Hello everyone who reads this is Darakuli here.

Me and my team have been creating a MMORPG and we are looking for some people who have experience with C++ And MMORPG's our team mostly do graphics and other stuff.

We are stuck on the C++ And MMORPG's as we can find no tutorials for us. Please if someone can help then message in on here or send me an email to mattnew2003smartass@hotmail.com regarding links or help thank you for you time :) Bye for now. :o

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Attitude and un-professional email address

Bump! Come on people :(

<< moderator edit: please do not bump threads; members try their best to get to everyone >>

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If patience is not your strong suit, use Google. Don't bump your posts (especially within the same day, not to mention hour!).

Greetings Darakuli,

RPG [Role Playing Games] isn't an easy task to undertake, as you may know. It's usually recommended to take a standard game programming course, and to know the C or C++ language effeciently. Taking on the tasks of creating a Tetris clone, Pacman, or Asteroids would be the typical stepping stones before starting on a MMORPG.

Using game libraries such as SDL or Allegro may help jumpstart you in the right direction.

Also, as some of us are open-source fans, check out happypengiun.org as the site is full of games of all types. Also, while you're there, check for map editors. If you don't like what you find, write your own.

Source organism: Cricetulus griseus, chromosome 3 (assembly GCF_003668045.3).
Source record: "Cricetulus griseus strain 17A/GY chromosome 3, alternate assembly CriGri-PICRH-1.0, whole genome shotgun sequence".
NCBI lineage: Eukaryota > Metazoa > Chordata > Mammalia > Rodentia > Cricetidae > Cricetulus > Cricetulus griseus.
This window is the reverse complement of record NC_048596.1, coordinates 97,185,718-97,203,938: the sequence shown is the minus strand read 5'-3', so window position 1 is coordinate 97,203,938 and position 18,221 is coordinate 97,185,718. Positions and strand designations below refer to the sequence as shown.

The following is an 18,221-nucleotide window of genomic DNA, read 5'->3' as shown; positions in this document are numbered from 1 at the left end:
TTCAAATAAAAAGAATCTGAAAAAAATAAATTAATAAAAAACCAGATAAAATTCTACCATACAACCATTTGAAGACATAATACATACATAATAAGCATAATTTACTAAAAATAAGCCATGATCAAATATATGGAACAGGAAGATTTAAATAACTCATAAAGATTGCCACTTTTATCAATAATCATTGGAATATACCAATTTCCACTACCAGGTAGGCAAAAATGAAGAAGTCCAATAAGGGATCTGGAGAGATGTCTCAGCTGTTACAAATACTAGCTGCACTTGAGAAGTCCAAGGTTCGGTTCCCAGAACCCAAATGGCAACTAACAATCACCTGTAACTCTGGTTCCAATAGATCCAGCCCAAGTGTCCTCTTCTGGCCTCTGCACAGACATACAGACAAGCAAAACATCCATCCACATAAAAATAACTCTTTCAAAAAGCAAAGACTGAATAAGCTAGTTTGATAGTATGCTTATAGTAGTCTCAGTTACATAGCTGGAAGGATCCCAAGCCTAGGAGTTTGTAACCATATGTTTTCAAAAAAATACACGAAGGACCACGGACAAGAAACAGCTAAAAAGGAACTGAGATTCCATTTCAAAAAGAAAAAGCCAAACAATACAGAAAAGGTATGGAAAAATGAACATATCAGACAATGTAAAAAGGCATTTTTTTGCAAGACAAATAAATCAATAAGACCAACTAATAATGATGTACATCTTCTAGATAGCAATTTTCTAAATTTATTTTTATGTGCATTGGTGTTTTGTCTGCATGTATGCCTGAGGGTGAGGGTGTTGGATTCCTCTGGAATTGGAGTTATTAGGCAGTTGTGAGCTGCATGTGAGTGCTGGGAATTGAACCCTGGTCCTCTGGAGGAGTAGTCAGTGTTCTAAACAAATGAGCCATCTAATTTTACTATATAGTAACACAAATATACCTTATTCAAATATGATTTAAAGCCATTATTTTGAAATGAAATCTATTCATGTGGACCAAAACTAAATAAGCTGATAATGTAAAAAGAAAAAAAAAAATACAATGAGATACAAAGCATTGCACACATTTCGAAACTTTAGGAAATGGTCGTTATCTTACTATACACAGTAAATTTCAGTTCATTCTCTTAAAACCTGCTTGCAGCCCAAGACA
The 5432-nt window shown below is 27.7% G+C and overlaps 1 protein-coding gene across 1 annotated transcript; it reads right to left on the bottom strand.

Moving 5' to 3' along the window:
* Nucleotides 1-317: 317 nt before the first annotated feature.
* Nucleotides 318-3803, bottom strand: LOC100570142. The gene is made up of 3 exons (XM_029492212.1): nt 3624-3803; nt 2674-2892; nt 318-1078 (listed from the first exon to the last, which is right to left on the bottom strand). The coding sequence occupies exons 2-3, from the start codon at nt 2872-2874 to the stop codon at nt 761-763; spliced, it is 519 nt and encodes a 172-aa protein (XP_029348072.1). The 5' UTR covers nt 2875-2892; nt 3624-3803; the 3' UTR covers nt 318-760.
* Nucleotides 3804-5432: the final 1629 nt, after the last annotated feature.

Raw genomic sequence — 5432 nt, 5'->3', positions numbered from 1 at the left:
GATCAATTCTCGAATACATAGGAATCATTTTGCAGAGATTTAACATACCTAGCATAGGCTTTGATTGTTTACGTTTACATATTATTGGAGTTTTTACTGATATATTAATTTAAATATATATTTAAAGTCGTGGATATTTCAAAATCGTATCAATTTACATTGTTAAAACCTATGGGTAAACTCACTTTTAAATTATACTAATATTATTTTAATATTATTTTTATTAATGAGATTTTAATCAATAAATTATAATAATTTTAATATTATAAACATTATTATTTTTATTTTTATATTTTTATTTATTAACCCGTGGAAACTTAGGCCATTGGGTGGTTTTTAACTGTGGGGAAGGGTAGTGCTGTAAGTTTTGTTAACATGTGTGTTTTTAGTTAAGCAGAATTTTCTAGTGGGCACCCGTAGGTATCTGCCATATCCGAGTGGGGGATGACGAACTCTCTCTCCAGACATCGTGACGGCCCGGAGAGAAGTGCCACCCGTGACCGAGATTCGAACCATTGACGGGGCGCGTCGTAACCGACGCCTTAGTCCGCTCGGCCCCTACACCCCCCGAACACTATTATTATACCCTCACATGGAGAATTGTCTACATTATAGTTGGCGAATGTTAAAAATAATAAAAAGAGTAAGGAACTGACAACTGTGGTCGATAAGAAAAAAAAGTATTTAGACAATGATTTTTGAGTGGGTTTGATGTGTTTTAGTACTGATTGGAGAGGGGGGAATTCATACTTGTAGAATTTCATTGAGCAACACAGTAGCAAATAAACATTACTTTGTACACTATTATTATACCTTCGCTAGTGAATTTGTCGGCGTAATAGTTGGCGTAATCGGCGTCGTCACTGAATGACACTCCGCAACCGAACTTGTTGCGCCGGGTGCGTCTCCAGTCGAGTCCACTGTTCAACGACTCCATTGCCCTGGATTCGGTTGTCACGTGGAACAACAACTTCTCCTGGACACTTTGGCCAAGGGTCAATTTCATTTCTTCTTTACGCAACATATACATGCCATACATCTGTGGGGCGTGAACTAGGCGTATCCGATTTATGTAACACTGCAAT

Google is also a good place to search when looking for examples, or further detail. A popular 3D RPG game is Crystal Space 3D, if interested. Just do a search for that, and you're on your way.

Out of the question, there is the Verge-RPG engine which uses script familiar to the C language. Later, or latest version(s) may soon be released in C# (C Sharp). This engine is free.

Another good place for game engines are at Garage Games. You could license the Torque engine, though it's costly. It's roughly $100 per programmer for licensing last I checked.


I hope this information has been useful,
- Stack Overflow

Hello,

I was wondering what MMORPG meant, and Darakuli's attitude and non-professional email address just motivated me to consider the next post in the queue.

In the future, Darakuli, it may be helpful to leave out the attitudes, and to not shake your rattle if someone doesn't answer you promptly. This is a technical forum, so just stick with the facts. Also, if you want respect, and intellectual discussion, offer an appropariate email address without swear/curse words within. Better yet, keep the discussion here, so that others may benifit too.

You make an image every time you post here, and others interpret what you say and your attitudes. Right now, I have visions of immaturity concerning you. You may wish to reflect upon that as you venture out into the professional world. And no, I am not some God or almighty authority. I do know, however, that many an expert will see your rants, and just move on, not wanting to deal with your baggage.

Christian

Greetings kc0arf,

MMORPG's definition:

Massive(ly) multiplayer online role-playing games or MMORPGs are virtual persistent worlds located on the Internet. They are a specific subset of massive(ly) multiplayer online games in which players interact with each other through avatars, that is, graphical representations of the characters they play.

This definition sounds undeniable, but the truth that lies behind it is great. It isn't easy to create a game, let alone for the masses on the Internet. Multiplayer games are difficult, and take time to learn.

Last statement, MMORPG's shouldn't be a first or second project undertaken; though it should when a programming team is constructed undivided with clear unity. This type of game takes experience, and shouldn't be taken for granted.


- Stack Overflow

Hello,

Thank you for the update there. I may have visited such a place in my Diablo II conquests when I look at Battle.net and go from there.

Christian

This article has been dead for over six months. Start a new discussion instead.